Mortality and morbidity in acutely ill adults treated with liberal versus conservative oxygen therapy (IOTA): a systematic review and meta-analysis. (Lancet 4/2018) (By Contributor Dr. Daniel J. Green)
Background: Most patients that are in the hospital will have a nasal cannula on whether they need it or not. How do we know who needs supplemental oxygen therapy?
METHODS: Systematic review and meta-analysis of randomized control trials in a variety of different databases comparing liberal versus conservative oxygen therapy in acutely ill adult inpatients (pts with chronic respiratory disease and a few other things like ECMO were excluded). The outcome of interest was mortality (in hospital, 30-day, longest follow-up reported) and morbidity (hospital-acquired pneumonia, any infection, length of hospital stay, others).
Findings: Twenty-five RCTs including ~16,000 patients with diseases such as sepsis, critical illness, stroke, trauma, myocardial infarction, cardiac arrest, and emergency surgery. They compared conservative oxygen strategy (‘less is more’) verses liberal oxygen strategy (O2 sat median greater than 96%). More oxygen had a relative risk for in-hospital death of RR 1.2, 30-day mortality relative risk RR 1.14, all were statistically significant, and the I-square test for heterogeneity was low (favorable, meaning the studies were similar and easy to compare).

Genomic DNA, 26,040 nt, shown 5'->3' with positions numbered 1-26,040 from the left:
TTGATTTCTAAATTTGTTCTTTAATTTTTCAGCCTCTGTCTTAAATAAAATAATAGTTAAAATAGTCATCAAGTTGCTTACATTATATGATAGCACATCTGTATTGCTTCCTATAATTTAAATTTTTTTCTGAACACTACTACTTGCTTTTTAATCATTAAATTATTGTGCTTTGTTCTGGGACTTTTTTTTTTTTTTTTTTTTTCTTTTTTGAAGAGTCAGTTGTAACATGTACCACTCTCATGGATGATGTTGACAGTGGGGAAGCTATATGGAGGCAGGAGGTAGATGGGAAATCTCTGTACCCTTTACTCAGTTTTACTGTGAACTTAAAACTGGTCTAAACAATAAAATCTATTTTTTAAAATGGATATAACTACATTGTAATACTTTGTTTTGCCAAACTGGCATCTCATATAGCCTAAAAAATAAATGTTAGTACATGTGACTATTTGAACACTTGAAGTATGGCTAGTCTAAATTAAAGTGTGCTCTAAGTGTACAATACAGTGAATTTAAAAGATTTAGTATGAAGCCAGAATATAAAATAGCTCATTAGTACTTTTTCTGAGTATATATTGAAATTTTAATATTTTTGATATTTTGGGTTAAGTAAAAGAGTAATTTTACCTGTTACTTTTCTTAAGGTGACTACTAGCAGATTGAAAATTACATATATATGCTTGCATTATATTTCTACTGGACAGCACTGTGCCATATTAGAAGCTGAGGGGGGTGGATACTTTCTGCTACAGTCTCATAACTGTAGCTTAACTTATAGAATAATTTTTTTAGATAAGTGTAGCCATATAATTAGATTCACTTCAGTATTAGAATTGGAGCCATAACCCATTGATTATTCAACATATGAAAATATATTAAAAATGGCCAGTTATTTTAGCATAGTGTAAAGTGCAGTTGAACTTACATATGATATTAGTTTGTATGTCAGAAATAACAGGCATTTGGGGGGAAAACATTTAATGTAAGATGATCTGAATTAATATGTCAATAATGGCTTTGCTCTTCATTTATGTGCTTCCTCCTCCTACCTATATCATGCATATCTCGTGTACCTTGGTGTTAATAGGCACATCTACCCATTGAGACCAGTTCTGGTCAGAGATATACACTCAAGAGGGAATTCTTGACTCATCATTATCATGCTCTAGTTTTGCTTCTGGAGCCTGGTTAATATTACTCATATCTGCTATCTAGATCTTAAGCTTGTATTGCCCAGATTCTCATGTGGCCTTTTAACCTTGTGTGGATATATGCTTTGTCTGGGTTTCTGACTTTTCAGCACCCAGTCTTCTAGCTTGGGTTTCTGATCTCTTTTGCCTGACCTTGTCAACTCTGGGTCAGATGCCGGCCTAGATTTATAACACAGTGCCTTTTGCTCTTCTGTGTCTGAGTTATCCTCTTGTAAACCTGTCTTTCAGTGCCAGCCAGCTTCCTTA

Critical Appraisal: Broadly speaking, internally valid with high quality of evidence, low risk bias with low heterogeneity among numerous large randomized control trials. Reasonably well generalized as the patient's included had a variety of different medical conditions. Our veteran population has a high prevalence of chronic respiratory disease, I could not easily find what this term includes. If they excluded stable COPD, asthma patients etc., it would limit the generalization to our VA population.
Take Home: There is small but persistent risk of death, both short and long-term, from supplemental oxygen therapy titration to a saturation greater than ~96%. Consider removing the nasal cannula to prevent death, prevent your patient from sitting in bed all day unnecessarily, and prevent dry nasal passages and discomfort. But mostly death.
Link to Paper Here